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Archive for August, 2013

Do Great Blue Herons (Ardea herodias) have a sense of humor? What would prompt one to burst out in laughter?

Maybe one of the many turtles surrounding the heron’s feet decided to tickle them. (Click on the photo to get a better look at the turtles).

Perhaps he is preparing for an audition for the reality television show America’s Got Talent. What’s his talent? Judging from his appearance, I’d say this heron might have a future as a stand-up comic. I might have captured hims as he was trying out new material on the turtles, which are notoriously tough as judges—you have to be really funny to be able to penetrate those thick shells.

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© Michael Q. Powell. All rights reserved

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It’s hard to imagine an odder couple than this dragonfly and this turtle, sunbathing together on a log in the beaver pond. What do they see in each other? How do they communicate? Love seems to find a way to overcome obstacles like these.

One thing is clear—they are happy together, sharing this special moment in the warmth of the sun. If you don’t believe me, check out the smile on the turtle’s face.

fun_blog

© Michael Q. Powell. All rights reserved

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Most dragonflies choose perches high in the air, but this male Blue Dasher (Pachydiplax longipennis) decided to land on a little plant just inches above the surface of the water at my local marsh, creating a photographic challenge for me.

Hanging over the edge of the boardwalk, I tried to get at eye level with the dragonfly and simultaneously sought an uncluttered background.  In the first image, I was successful in shapes of the leafs, achieving a kind of three-dimensional effect. The water turned into an almost even gray, totally lacking in details. The second image gives you a better sense of the context, with the ghostly plants in the background.

The Blue Dasher dragonfly is the most common one that I see and it’s always a challenge to come up with creative new ways to show off its beauty. For this one day, I feel like I successfully met that challenge.

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© Michael Q. Powell. All rights reserved

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When drops of rain bead up on the surface of a leaf, the effect is magical—a world of crystal orbs is created. Most of the time the drops appear almost solid, reflecting back the light.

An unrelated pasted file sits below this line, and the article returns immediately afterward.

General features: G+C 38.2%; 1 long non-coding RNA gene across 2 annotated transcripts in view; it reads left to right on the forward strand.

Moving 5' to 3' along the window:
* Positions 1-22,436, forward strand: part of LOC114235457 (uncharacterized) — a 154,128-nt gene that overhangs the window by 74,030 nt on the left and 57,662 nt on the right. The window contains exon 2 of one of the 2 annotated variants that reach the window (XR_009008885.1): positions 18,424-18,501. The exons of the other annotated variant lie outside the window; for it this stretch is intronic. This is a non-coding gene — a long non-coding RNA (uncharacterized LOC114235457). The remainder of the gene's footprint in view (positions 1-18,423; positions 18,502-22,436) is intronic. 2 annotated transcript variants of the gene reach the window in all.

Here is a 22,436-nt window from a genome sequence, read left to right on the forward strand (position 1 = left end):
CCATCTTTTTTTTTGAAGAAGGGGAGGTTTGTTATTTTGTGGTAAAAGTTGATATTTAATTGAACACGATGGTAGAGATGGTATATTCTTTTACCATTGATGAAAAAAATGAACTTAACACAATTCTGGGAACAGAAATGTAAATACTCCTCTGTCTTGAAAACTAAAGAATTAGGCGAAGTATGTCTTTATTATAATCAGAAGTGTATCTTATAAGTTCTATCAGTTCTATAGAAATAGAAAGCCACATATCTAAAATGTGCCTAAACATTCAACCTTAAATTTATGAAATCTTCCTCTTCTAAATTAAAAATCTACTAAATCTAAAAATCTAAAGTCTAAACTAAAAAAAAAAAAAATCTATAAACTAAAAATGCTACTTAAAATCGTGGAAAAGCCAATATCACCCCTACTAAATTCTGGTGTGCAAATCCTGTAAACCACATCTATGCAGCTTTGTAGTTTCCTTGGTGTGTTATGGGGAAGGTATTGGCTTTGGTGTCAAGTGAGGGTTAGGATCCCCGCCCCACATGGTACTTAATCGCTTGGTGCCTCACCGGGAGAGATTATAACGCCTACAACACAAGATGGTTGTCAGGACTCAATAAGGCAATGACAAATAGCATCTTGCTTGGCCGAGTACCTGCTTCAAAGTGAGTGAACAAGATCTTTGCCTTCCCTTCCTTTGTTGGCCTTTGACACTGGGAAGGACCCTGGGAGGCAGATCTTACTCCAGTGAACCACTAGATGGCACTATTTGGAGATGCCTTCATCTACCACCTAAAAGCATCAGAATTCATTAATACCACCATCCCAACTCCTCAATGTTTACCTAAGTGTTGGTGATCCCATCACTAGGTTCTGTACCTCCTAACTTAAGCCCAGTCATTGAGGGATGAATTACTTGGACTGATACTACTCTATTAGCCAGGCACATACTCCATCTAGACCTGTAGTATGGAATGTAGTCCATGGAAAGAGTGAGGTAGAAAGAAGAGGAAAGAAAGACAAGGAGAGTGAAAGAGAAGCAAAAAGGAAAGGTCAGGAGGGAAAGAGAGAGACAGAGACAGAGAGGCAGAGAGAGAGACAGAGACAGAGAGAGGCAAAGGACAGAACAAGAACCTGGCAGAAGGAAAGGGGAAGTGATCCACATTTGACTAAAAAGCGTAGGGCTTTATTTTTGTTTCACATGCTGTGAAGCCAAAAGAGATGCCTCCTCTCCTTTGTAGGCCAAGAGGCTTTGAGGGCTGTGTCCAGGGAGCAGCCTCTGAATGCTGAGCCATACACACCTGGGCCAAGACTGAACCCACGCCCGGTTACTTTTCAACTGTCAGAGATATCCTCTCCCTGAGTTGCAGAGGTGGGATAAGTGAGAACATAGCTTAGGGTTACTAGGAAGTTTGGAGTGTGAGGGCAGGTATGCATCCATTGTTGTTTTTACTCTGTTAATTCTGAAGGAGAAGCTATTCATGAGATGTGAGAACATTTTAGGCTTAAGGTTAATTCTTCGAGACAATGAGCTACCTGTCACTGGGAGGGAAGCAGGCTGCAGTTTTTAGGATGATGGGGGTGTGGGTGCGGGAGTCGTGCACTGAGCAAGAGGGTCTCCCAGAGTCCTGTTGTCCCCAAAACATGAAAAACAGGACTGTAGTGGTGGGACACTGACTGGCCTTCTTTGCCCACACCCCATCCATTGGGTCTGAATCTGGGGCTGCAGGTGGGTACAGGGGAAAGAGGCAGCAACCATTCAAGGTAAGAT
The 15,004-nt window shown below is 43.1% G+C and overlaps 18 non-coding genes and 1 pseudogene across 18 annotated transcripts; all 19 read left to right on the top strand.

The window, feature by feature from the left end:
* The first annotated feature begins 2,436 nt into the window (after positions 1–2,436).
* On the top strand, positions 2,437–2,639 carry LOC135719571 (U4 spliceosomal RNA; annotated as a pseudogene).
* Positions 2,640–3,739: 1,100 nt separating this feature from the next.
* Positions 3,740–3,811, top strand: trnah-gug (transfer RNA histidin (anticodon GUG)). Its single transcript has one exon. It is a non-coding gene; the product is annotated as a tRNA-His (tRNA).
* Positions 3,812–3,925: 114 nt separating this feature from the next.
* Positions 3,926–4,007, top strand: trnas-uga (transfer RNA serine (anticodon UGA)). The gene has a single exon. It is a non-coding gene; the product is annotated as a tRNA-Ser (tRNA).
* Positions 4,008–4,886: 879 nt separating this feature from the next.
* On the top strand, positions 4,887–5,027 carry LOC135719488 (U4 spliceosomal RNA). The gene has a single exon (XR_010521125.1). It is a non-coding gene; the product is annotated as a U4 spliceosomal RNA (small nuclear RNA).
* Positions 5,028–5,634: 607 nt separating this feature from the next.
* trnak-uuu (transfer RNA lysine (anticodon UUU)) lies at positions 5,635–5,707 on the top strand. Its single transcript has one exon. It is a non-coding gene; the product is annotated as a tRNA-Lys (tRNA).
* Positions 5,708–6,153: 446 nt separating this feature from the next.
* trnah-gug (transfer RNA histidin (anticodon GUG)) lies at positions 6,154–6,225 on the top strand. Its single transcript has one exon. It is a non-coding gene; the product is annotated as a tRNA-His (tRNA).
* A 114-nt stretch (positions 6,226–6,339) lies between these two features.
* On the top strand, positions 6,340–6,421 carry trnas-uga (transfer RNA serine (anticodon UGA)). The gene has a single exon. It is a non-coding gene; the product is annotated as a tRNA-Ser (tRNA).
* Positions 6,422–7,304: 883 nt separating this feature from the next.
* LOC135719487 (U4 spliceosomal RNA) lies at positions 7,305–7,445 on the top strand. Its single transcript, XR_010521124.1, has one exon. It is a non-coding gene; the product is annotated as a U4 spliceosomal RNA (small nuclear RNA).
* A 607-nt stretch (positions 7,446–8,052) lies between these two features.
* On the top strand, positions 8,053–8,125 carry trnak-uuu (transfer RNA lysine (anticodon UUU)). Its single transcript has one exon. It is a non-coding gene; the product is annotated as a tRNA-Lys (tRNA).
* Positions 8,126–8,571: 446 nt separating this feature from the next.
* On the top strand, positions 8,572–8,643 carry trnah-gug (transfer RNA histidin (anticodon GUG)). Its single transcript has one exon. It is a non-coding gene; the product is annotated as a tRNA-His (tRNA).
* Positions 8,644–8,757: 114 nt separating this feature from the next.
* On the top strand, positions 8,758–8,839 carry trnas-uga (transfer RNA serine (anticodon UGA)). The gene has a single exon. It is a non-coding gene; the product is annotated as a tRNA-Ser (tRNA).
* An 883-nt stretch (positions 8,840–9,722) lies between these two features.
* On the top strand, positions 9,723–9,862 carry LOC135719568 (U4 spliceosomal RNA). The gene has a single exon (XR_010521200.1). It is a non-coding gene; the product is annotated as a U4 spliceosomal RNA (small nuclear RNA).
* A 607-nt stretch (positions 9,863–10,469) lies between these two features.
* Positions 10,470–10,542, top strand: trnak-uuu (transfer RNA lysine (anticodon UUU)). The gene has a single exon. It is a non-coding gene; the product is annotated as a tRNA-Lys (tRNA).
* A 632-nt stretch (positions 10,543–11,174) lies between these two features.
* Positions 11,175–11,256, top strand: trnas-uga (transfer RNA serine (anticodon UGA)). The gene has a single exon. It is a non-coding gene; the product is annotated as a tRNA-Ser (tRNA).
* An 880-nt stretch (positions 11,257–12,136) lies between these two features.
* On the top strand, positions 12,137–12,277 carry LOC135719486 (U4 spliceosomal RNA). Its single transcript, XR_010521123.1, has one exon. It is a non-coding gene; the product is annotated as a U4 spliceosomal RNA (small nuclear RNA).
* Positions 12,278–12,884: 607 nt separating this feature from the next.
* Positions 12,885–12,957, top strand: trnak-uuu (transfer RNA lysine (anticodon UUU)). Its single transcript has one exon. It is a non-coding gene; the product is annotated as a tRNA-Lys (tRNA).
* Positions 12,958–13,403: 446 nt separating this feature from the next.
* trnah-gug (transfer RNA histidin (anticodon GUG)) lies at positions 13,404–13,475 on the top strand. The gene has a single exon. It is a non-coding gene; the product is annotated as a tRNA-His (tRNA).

From certain angles, though, the raindrops serve as lenses, offering us a miniature view of the world. Within the drops, the inner world and the world beyond come together and create a beautiful effect.

drops_blog

© Michael Q. Powell. All rights reserved

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I seem to be seeing spiders everywhere recently, so I thought I’d feature photos of three of them to represent the wide diversity of the population that I have observed.

The first one was very small and appeared to be hiding at the bottom of this leaf, waiting for its prey to come along. It did not appear to have made a web.

The second one had a web suspended over the water and is, I believe, a kind of long-jawed orb weaver of the Tetragnathidae family. It has awfully long legs compared to most other spiders. I usually see them making webs late in the day as the sun is beginning to go down.

The final one is a kind of spider that I see pretty regularly, though I don’t know what kind it is. It appears to have captured some prey, perhaps a grasshopper.

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© Michael Q. Powell. All rights reserved

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Who makes up these crazy names? Freddy Krueger? Jason? Believe it or not, this colorful little caterpillar is called a Smeared Dagger Moth caterpillar (Acronicta oblinita). Someone obviously had been been watching too many slasher or horror films.

Fortunately, it has another name—it is also called a smartweed caterpillar.

colorful_blog

© Michael Q. Powell. All rights reserved

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I probably should have come up with a more creative title for this posting than the name of the featured insect. I mean, really, how many readers will be enticed to read a posting about a Dusky Stink Bug (Euschistus tristigmus)?  I word “stink” is enough to turn off some people.

Stink bugs are pretty much all shaped the same, but they come in different colors and patterns, many of which are similar, so identification is not always easy. In this case, for example, I had to determine if the shoulders were rounded or pointed to distinguish between two brown stink bugs—they look pointed to me.

The stink bug was hanging upside down, feeding on a plant that I can’t identify, when I encountered him. He seemed to be feeding, although I never did get a look at his face in order to verify my assumption. The upside down perspective is a little odd and I thought about rotating the image, but ultimately decided to leave it with its original orientation.

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© Michael Q. Powell. All rights reserved

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